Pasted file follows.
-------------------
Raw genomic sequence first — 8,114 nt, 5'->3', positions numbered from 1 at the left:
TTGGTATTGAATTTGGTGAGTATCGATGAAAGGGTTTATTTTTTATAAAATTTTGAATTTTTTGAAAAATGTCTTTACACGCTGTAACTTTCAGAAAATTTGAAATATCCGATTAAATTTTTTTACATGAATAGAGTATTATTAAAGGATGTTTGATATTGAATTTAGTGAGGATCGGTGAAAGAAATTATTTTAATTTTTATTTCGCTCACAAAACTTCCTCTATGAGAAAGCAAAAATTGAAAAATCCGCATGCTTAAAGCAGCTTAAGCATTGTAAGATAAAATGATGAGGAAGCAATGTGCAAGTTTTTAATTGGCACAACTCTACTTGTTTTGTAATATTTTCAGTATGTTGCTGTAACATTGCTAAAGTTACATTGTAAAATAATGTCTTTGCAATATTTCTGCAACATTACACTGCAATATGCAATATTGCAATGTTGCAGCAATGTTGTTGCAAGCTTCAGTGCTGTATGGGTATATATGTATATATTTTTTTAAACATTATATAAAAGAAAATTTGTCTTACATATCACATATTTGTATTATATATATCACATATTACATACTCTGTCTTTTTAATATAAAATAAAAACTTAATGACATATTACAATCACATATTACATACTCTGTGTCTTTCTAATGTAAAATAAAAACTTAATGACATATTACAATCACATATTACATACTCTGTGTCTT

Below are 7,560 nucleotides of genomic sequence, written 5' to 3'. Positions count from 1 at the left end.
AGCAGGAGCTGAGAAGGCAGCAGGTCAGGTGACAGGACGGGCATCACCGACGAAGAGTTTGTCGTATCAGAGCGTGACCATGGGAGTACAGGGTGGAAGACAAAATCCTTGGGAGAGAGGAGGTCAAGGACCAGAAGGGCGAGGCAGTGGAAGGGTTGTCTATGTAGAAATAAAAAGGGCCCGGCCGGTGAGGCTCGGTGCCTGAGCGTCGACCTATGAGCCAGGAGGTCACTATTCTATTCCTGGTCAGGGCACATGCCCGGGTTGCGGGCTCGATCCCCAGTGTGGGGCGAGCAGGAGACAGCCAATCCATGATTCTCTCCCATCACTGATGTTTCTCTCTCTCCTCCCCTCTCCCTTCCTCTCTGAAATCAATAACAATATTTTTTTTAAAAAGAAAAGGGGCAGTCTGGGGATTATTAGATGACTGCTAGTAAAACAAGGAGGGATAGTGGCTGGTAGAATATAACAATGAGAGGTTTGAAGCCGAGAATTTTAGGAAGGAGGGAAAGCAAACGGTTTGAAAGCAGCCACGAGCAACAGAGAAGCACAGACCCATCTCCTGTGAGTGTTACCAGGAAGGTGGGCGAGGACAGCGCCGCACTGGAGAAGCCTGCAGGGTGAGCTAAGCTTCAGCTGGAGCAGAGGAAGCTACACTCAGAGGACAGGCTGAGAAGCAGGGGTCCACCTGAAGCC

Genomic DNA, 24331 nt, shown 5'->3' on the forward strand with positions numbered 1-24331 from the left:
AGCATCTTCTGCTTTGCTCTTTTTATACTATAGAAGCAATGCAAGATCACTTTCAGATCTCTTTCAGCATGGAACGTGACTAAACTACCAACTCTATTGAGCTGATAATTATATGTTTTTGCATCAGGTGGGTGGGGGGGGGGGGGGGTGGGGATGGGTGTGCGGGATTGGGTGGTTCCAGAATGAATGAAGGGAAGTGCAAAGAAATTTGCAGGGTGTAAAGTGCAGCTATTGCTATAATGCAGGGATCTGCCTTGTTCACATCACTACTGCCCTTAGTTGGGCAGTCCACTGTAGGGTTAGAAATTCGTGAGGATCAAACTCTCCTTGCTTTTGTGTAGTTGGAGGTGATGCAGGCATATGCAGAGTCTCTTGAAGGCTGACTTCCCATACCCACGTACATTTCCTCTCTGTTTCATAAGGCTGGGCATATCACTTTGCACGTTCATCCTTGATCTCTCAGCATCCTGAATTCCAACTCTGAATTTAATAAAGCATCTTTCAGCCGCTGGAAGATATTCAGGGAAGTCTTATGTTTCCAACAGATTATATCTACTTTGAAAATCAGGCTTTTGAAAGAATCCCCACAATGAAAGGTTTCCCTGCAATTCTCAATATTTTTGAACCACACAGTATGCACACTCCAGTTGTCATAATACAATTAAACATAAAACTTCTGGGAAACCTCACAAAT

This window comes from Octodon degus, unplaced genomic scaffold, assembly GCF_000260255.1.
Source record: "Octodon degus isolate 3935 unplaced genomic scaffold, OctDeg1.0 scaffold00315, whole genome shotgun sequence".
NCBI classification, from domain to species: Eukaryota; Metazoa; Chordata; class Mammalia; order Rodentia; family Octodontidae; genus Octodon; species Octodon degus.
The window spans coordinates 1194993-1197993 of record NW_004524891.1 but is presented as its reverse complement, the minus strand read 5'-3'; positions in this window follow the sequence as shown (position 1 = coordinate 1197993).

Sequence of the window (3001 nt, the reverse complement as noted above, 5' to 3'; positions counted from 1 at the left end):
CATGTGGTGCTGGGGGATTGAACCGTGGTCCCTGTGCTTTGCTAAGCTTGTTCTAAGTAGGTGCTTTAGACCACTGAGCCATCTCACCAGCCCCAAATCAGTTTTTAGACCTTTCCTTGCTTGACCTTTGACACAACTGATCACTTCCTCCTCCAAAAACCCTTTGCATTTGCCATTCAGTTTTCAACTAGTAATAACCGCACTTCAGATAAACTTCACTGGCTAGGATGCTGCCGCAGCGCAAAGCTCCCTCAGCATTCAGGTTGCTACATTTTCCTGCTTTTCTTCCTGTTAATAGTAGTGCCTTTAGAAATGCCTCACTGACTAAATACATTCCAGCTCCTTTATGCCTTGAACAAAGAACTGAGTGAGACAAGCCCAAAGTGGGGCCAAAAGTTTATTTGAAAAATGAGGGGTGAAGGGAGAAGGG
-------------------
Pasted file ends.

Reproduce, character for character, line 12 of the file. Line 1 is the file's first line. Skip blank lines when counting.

CATGTGGTGCTGGGGGATTGAACCGTGGTCCCTGTGCTTTGCTAAGCTTGTTCTAAGTAGGTGCTTTAGACCACTGAGCCATCTCACCAGCCCCAAATCAGTTTTTAGACCTTTCCTTGCTTGACCTTTGACACAACTGATCACTTCCTCCTCCAAAAACCCTTTGCATTTGCCATTCAGTTTTCAACTAGTAATAACCGCACTTCAGATAAACTTCACTGGCTAGGATGCTGCCGCAGCGCAAAGCTCCCTCAGCATTCAGGTTGCTACATTTTCCTGCTTTTCTTCCTGTTAATAGTAGTGCCTTTAGAAATGCCTCACTGACTAAATACATTCCAGCTCCTTTATGCCTTGAACAAAGAACTGAGTGAGACAAGCCCAAAGTGGGGCCAAAAGTTTATTTGAAAAATGAGGGGTGAAGGGAGAAGGG